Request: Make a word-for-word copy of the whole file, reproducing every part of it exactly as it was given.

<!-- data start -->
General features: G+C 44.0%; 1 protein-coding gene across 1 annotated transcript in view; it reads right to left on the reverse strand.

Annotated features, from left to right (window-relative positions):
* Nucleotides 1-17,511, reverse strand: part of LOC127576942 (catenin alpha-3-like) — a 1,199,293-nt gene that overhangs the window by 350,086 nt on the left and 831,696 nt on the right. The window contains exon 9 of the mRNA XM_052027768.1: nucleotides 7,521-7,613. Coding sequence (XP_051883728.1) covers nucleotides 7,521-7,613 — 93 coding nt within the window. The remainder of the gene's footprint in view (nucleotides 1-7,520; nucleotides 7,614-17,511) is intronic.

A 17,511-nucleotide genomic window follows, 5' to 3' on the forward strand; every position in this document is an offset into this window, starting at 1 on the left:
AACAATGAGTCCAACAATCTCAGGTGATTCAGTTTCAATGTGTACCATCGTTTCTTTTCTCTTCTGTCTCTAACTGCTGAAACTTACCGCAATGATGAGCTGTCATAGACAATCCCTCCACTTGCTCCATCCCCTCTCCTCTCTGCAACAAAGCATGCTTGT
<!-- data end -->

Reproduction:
General features: G+C 44.0%; 1 protein-coding gene across 1 annotated transcript in view; it reads right to left on the reverse strand.

Annotated features, from left to right (window-relative positions):
* Nucleotides 1-17,511, reverse strand: part of LOC127576942 (catenin alpha-3-like) — a 1,199,293-nt gene that overhangs the window by 350,086 nt on the left and 831,696 nt on the right. The window contains exon 9 of the mRNA XM_052027768.1: nucleotides 7,521-7,613. Coding sequence (XP_051883728.1) covers nucleotides 7,521-7,613 — 93 coding nt within the window. The remainder of the gene's footprint in view (nucleotides 1-7,520; nucleotides 7,614-17,511) is intronic.

A 17,511-nucleotide genomic window follows, 5' to 3' on the forward strand; every position in this document is an offset into this window, starting at 1 on the left:
AACAATGAGTCCAACAATCTCAGGTGATTCAGTTTCAATGTGTACCATCGTTTCTTTTCTCTTCTGTCTCTAACTGCTGAAACTTACCGCAATGATGAGCTGTCATAGACAATCCCTCCACTTGCTCCATCCCCTCTCCTCTCTGCAACAAAGCATGCTTGT